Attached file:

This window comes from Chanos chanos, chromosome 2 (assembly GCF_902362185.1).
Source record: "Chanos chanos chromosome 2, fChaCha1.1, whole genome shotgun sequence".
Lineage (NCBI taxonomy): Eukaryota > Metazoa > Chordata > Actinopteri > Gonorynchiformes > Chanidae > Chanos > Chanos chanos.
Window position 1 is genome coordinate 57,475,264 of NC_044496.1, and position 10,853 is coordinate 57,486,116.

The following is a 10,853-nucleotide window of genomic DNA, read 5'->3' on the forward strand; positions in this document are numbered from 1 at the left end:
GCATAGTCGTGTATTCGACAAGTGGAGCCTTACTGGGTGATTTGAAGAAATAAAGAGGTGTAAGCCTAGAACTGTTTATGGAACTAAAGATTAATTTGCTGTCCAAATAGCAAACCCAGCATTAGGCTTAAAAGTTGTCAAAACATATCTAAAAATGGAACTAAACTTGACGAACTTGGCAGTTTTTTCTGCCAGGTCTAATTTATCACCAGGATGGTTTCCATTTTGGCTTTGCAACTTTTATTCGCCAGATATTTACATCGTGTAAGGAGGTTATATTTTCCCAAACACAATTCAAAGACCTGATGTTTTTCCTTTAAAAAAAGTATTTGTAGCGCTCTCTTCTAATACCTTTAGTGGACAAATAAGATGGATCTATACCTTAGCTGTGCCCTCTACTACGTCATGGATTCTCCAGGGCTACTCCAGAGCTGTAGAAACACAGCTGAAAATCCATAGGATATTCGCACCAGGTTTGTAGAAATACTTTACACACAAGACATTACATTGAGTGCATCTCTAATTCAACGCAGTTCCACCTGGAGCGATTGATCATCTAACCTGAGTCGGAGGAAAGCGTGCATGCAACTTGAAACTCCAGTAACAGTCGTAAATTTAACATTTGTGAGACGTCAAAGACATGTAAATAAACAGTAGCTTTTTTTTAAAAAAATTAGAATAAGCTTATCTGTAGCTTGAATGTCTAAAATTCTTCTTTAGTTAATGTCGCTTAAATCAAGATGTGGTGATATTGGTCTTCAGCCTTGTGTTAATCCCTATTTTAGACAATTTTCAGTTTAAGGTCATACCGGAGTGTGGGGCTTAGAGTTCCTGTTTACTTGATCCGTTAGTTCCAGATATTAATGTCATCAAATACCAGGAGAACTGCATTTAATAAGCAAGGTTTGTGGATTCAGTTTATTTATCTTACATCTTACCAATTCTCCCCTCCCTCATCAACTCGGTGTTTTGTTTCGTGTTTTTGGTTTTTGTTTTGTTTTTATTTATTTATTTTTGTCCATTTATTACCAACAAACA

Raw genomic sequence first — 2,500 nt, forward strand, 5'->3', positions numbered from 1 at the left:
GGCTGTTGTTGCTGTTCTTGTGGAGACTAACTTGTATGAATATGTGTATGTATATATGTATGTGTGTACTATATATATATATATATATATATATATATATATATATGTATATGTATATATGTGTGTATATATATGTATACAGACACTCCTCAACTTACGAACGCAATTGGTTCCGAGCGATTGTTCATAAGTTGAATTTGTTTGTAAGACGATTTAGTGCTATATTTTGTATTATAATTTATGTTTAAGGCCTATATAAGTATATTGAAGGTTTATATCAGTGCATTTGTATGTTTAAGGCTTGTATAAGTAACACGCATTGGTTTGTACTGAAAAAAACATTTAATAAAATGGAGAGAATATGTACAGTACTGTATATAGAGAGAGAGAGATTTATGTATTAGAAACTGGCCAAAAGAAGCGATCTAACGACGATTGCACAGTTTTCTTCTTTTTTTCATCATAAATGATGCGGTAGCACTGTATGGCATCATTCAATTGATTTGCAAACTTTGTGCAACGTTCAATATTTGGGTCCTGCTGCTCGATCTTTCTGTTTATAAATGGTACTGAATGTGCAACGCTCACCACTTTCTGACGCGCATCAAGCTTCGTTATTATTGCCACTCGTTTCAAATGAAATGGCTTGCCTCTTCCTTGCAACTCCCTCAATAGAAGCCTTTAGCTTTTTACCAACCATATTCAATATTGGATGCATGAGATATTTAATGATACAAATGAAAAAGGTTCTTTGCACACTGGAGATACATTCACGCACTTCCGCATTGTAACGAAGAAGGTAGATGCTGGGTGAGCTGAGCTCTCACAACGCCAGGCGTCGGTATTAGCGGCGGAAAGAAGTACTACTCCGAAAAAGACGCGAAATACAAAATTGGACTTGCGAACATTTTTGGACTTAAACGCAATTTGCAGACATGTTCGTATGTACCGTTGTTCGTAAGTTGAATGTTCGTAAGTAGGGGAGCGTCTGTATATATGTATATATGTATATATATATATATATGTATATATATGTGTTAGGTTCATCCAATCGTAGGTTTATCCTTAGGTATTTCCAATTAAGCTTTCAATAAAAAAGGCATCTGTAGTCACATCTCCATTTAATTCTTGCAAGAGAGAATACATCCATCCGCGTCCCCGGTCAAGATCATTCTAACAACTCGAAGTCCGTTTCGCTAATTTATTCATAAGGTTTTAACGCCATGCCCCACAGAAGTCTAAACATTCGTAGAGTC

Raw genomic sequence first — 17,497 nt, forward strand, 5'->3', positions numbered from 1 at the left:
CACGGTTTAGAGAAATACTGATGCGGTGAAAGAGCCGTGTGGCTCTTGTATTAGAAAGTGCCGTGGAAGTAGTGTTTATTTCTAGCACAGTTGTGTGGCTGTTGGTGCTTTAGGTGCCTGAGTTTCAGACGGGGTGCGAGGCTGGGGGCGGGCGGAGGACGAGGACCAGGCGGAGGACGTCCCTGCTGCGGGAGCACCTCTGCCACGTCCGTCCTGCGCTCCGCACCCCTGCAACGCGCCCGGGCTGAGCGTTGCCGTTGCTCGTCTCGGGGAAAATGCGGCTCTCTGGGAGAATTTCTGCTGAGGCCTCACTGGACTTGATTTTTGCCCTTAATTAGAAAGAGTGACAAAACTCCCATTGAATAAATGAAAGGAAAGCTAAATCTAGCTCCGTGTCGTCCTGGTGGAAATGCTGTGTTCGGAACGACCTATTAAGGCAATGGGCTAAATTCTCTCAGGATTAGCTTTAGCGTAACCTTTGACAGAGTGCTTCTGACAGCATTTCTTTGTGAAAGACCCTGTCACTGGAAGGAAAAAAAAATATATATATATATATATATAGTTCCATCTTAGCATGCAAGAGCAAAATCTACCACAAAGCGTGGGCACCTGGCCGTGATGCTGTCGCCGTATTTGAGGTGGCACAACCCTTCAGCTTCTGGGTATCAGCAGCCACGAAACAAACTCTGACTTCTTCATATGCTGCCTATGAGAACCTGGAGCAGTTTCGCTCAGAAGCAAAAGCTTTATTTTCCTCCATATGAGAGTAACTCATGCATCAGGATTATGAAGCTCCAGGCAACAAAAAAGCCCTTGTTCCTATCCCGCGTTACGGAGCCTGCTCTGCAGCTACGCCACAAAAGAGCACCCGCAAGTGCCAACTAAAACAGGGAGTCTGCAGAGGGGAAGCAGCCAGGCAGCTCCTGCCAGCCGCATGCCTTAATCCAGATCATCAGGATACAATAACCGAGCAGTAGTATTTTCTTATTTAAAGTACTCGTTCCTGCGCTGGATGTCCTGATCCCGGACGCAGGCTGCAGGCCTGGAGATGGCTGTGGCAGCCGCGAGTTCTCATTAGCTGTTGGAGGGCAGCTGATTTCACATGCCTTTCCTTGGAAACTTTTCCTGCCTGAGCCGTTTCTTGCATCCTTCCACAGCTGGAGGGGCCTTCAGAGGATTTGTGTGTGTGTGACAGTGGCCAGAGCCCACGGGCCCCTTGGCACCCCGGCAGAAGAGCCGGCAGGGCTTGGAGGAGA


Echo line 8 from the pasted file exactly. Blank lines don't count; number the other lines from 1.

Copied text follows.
GGCTGTTGTTGCTGTTCTTGTGGAGACTAACTTGTATGAATATGTGTATGTATATATGTATGTGTGTACTATATATATATATATATATATATATATATATATATATGTATATGTATATATGTGTGTATATATATGTATACAGACACTCCTCAACTTACGAACGCAATTGGTTCCGAGCGATTGTTCATAAGTTGAATTTGTTTGTAAGACGATTTAGTGCTATATTTTGTATTATAATTTATGTTTAAGGCCTATATAAGTATATTGAAGGTTTATATCAGTGCATTTGTATGTTTAAGGCTTGTATAAGTAACACGCATTGGTTTGTACTGAAAAAAACATTTAATAAAATGGAGAGAATATGTACAGTACTGTATATAGAGAGAGAGAGATTTATGTATTAGAAACTGGCCAAAAGAAGCGATCTAACGACGATTGCACAGTTTTCTTCTTTTTTTCATCATAAATGATGCGGTAGCACTGTATGGCATCATTCAATTGATTTGCAAACTTTGTGCAACGTTCAATATTTGGGTCCTGCTGCTCGATCTTTCTGTTTATAAATGGTACTGAATGTGCAACGCTCACCACTTTCTGACGCGCATCAAGCTTCGTTATTATTGCCACTCGTTTCAAATGAAATGGCTTGCCTCTTCCTTGCAACTCCCTCAATAGAAGCCTTTAGCTTTTTACCAACCATATTCAATATTGGATGCATGAGATATTTAATGATACAAATGAAAAAGGTTCTTTGCACACTGGAGATACATTCACGCACTTCCGCATTGTAACGAAGAAGGTAGATGCTGGGTGAGCTGAGCTCTCACAACGCCAGGCGTCGGTATTAGCGGCGGAAAGAAGTACTACTCCGAAAAAGACGCGAAATACAAAATTGGACTTGCGAACATTTTTGGACTTAAACGCAATTTGCAGACATGTTCGTATGTACCGTTGTTCGTAAGTTGAATGTTCGTAAGTAGGGGAGCGTCTGTATATATGTATATATGTATATATATATATATATGTATATATATGTGTTAGGTTCATCCAATCGTAGGTTTATCCTTAGGTATTTCCAATTAAGCTTTCAATAAAAAAGGCATCTGTAGTCACATCTCCATTTAATTCTTGCAAGAGAGAATACATCCATCCGCGTCCCCGGTCAAGATCATTCTAACAACTCGAAGTCCGTTTCGCTAATTTATTCATAAGGTTTTAACGCCATGCCCCACAGAAGTCTAAACATTCGTAGAGTC